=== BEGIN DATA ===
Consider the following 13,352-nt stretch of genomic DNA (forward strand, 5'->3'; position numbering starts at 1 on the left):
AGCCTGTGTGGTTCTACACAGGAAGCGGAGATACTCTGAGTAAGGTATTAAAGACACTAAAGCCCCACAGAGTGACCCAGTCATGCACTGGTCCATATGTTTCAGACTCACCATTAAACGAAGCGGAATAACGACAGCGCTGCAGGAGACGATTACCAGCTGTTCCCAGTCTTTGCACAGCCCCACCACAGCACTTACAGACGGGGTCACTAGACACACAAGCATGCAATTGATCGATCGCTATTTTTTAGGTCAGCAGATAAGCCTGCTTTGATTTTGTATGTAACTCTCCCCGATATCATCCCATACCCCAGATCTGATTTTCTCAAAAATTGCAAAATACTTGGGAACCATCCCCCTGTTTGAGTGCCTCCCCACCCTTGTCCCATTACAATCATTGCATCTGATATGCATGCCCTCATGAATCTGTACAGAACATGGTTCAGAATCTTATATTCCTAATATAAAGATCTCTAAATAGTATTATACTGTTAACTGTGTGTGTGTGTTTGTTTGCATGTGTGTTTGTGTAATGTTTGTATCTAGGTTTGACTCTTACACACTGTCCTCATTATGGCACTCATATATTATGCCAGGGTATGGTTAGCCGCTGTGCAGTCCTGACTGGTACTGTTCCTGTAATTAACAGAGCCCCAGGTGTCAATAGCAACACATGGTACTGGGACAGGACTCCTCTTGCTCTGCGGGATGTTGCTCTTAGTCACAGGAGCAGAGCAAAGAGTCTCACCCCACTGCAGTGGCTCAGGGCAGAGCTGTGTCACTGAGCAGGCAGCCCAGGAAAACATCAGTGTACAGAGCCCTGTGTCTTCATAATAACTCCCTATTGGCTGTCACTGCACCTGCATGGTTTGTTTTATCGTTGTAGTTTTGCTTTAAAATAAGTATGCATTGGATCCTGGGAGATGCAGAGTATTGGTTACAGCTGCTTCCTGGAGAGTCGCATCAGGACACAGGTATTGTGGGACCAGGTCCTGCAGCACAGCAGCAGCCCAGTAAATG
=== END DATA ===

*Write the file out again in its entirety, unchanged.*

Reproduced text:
Consider the following 13,352-nt stretch of genomic DNA (forward strand, 5'->3'; position numbering starts at 1 on the left):
AGCCTGTGTGGTTCTACACAGGAAGCGGAGATACTCTGAGTAAGGTATTAAAGACACTAAAGCCCCACAGAGTGACCCAGTCATGCACTGGTCCATATGTTTCAGACTCACCATTAAACGAAGCGGAATAACGACAGCGCTGCAGGAGACGATTACCAGCTGTTCCCAGTCTTTGCACAGCCCCACCACAGCACTTACAGACGGGGTCACTAGACACACAAGCATGCAATTGATCGATCGCTATTTTTTAGGTCAGCAGATAAGCCTGCTTTGATTTTGTATGTAACTCTCCCCGATATCATCCCATACCCCAGATCTGATTTTCTCAAAAATTGCAAAATACTTGGGAACCATCCCCCTGTTTGAGTGCCTCCCCACCCTTGTCCCATTACAATCATTGCATCTGATATGCATGCCCTCATGAATCTGTACAGAACATGGTTCAGAATCTTATATTCCTAATATAAAGATCTCTAAATAGTATTATACTGTTAACTGTGTGTGTGTGTTTGTTTGCATGTGTGTTTGTGTAATGTTTGTATCTAGGTTTGACTCTTACACACTGTCCTCATTATGGCACTCATATATTATGCCAGGGTATGGTTAGCCGCTGTGCAGTCCTGACTGGTACTGTTCCTGTAATTAACAGAGCCCCAGGTGTCAATAGCAACACATGGTACTGGGACAGGACTCCTCTTGCTCTGCGGGATGTTGCTCTTAGTCACAGGAGCAGAGCAAAGAGTCTCACCCCACTGCAGTGGCTCAGGGCAGAGCTGTGTCACTGAGCAGGCAGCCCAGGAAAACATCAGTGTACAGAGCCCTGTGTCTTCATAATAACTCCCTATTGGCTGTCACTGCACCTGCATGGTTTGTTTTATCGTTGTAGTTTTGCTTTAAAATAAGTATGCATTGGATCCTGGGAGATGCAGAGTATTGGTTACAGCTGCTTCCTGGAGAGTCGCATCAGGACACAGGTATTGTGGGACCAGGTCCTGCAGCACAGCAGCAGCCCAGTAAATG